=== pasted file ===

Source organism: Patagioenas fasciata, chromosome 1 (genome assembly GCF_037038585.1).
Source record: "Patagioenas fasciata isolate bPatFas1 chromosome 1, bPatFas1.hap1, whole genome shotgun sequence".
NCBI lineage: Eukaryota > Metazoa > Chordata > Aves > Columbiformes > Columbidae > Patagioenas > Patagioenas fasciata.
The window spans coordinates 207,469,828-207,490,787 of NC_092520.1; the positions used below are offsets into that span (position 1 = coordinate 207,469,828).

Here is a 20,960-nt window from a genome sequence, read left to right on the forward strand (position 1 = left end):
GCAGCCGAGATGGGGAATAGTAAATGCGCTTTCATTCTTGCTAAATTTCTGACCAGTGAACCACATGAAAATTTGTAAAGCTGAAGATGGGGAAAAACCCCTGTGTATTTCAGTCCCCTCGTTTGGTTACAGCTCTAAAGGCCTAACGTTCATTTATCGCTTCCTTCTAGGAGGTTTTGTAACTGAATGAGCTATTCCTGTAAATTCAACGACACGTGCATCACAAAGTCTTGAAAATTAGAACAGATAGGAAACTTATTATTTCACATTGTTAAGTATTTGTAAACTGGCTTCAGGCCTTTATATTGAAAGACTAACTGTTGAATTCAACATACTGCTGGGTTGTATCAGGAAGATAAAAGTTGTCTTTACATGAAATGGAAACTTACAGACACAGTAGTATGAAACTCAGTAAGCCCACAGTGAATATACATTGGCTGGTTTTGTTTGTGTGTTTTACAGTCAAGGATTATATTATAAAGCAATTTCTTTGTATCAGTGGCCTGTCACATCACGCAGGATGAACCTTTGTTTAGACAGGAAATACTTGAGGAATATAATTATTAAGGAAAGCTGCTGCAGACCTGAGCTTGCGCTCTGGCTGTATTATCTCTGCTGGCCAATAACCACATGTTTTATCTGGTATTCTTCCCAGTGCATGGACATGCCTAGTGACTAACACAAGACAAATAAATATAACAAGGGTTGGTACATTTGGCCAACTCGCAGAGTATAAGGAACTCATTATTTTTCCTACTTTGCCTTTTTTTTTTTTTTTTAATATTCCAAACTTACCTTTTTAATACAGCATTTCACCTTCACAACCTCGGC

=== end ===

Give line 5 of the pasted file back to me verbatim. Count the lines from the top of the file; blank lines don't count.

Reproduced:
Here is a 20,960-nt window from a genome sequence, read left to right on the forward strand (position 1 = left end):